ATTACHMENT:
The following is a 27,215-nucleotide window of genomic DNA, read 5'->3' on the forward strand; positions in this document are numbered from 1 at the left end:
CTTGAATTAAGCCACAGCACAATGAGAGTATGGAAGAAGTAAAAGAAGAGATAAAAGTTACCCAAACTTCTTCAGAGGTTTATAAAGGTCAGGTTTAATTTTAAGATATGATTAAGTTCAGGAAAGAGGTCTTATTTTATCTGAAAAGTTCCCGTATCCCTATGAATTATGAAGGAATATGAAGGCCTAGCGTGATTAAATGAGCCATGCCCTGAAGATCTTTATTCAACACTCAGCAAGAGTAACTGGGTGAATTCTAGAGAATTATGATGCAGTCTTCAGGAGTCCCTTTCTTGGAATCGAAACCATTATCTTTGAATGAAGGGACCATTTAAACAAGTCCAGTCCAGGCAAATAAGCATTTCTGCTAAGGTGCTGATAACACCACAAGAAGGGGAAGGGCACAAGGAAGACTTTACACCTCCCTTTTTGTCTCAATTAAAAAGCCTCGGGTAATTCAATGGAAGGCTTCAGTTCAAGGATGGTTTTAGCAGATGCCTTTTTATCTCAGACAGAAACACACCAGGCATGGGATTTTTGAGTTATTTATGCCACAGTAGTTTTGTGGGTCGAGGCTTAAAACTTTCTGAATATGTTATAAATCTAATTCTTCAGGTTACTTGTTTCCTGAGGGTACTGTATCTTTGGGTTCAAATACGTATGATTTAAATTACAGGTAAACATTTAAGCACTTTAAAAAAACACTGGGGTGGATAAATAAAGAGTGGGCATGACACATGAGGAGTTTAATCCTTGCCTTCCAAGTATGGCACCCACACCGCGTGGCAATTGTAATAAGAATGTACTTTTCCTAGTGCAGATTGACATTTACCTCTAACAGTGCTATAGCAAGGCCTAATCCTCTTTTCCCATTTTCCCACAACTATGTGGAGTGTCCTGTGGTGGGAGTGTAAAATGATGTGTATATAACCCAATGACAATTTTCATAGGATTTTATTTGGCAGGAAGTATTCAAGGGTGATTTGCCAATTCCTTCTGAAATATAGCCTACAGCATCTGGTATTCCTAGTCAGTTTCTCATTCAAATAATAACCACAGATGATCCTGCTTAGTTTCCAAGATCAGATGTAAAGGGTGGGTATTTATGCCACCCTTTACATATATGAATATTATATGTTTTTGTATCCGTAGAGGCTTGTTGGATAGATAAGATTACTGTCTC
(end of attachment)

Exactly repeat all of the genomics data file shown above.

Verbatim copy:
The following is a 27,215-nucleotide window of genomic DNA, read 5'->3' on the forward strand; positions in this document are numbered from 1 at the left end:
CTTGAATTAAGCCACAGCACAATGAGAGTATGGAAGAAGTAAAAGAAGAGATAAAAGTTACCCAAACTTCTTCAGAGGTTTATAAAGGTCAGGTTTAATTTTAAGATATGATTAAGTTCAGGAAAGAGGTCTTATTTTATCTGAAAAGTTCCCGTATCCCTATGAATTATGAAGGAATATGAAGGCCTAGCGTGATTAAATGAGCCATGCCCTGAAGATCTTTATTCAACACTCAGCAAGAGTAACTGGGTGAATTCTAGAGAATTATGATGCAGTCTTCAGGAGTCCCTTTCTTGGAATCGAAACCATTATCTTTGAATGAAGGGACCATTTAAACAAGTCCAGTCCAGGCAAATAAGCATTTCTGCTAAGGTGCTGATAACACCACAAGAAGGGGAAGGGCACAAGGAAGACTTTACACCTCCCTTTTTGTCTCAATTAAAAAGCCTCGGGTAATTCAATGGAAGGCTTCAGTTCAAGGATGGTTTTAGCAGATGCCTTTTTATCTCAGACAGAAACACACCAGGCATGGGATTTTTGAGTTATTTATGCCACAGTAGTTTTGTGGGTCGAGGCTTAAAACTTTCTGAATATGTTATAAATCTAATTCTTCAGGTTACTTGTTTCCTGAGGGTACTGTATCTTTGGGTTCAAATACGTATGATTTAAATTACAGGTAAACATTTAAGCACTTTAAAAAAACACTGGGGTGGATAAATAAAGAGTGGGCATGACACATGAGGAGTTTAATCCTTGCCTTCCAAGTATGGCACCCACACCGCGTGGCAATTGTAATAAGAATGTACTTTTCCTAGTGCAGATTGACATTTACCTCTAACAGTGCTATAGCAAGGCCTAATCCTCTTTTCCCATTTTCCCACAACTATGTGGAGTGTCCTGTGGTGGGAGTGTAAAATGATGTGTATATAACCCAATGACAATTTTCATAGGATTTTATTTGGCAGGAAGTATTCAAGGGTGATTTGCCAATTCCTTCTGAAATATAGCCTACAGCATCTGGTATTCCTAGTCAGTTTCTCATTCAAATAATAACCACAGATGATCCTGCTTAGTTTCCAAGATCAGATGTAAAGGGTGGGTATTTATGCCACCCTTTACATATATGAATATTATATGTTTTTGTATCCGTAGAGGCTTGTTGGATAGATAAGATTACTGTCTC